Massage & Bodywork

July/August 2011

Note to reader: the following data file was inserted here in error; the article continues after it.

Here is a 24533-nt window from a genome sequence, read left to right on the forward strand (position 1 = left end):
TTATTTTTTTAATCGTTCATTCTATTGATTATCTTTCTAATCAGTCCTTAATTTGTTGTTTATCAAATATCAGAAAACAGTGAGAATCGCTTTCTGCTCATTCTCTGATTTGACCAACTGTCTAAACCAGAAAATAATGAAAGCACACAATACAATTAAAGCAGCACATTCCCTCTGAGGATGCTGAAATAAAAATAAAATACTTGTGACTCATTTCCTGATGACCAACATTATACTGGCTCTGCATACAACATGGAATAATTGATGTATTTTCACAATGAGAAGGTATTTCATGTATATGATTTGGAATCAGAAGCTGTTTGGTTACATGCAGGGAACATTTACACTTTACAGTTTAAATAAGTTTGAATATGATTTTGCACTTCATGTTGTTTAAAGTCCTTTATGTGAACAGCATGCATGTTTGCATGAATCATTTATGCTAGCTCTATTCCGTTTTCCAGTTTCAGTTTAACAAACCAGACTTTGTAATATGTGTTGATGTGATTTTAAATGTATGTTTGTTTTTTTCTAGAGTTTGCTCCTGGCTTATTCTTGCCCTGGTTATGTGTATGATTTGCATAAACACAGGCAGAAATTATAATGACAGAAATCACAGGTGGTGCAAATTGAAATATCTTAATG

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pathology perspectives BY RUTH WERNER BLOOD CANCERS When Helpful Turns Harmful When we think of cancer, most of the time we think of piles of mutated cells accumulating into tumors that crowd out healthy tissue cells, get first dibs on our nutrients to grow even bigger, and threaten to use our lymphatic system to travel to other places, wreaking havoc as they go. The structures most often associated with this activity are epithelial cells: they are designed to replicate quickly, so they are vulnerable to subtle mutations that change their characteristics from friendly to unfriendly. This description is relatively accurate for some epithelial cancers, including colorectal, for example. But among the most common cancers in our country, and definitely the most common cancers in children, we see an entirely different type of tissue involved and an entirely different growth pattern. These cancers do not affect the epithelial cells of the lungs, colon, breast ducts, or prostate gland. These cancers affect our bodies' other fast-growing cells: the blood cells that are manufactured in bone marrow. Here we will take a short look at each of the three most common hematological cancers: leukemia, lymphoma, and myeloma. First, let's do a quick review of white blood cells and their functions. • Myeloid cells—Myeloid cells, also called granulocytes, are manufactured in bone marrow. They can be delineated into neutrophils, basophils, and eosinophils and monocytes. Each of these has a role to play in nonspecific immune defense. The life span of a myeloid cell varies from a few hours to many days or weeks, depending on circumstances. • Lymphocytes—These white blood cells may be manufactured either in bone marrow or in lymphoid tissue (including lymph nodes, the spleen, and other locations). They include T cells, which direct specific immune responses against identified invaders, and B cells, which manufacture antibodies to disable identified invaders. Natural killer cells are also lymphocytes; they are associated with the ability to identify and attack cancer cells. Hematologic cancers involve the production of white blood cells— either in bone marrow or in lymph tissue—that have changed their properties from helpful to harmful. How each disease affects function depends on the growth pattern of the particular cancer involved. LEUKEMIA Leukemia, or "white blood," is a group of cancers that affect several types of white blood cells. It used to be thought that leukemia was completely distinct from lymphoma, but research methods that allow scientists to track cell lineage more precisely have revealed that some types of leukemia affect the same cells as some types of lymphoma, so the delineation between these diseases is now largely tied to location: leukemia begins in bone marrow and releases mutated cells into the bloodstream, while lymphoma begins in lymph tissue and cells usually accumulate rather than travel. Boost your practice with ABMP's Website Builder—free for members on 101

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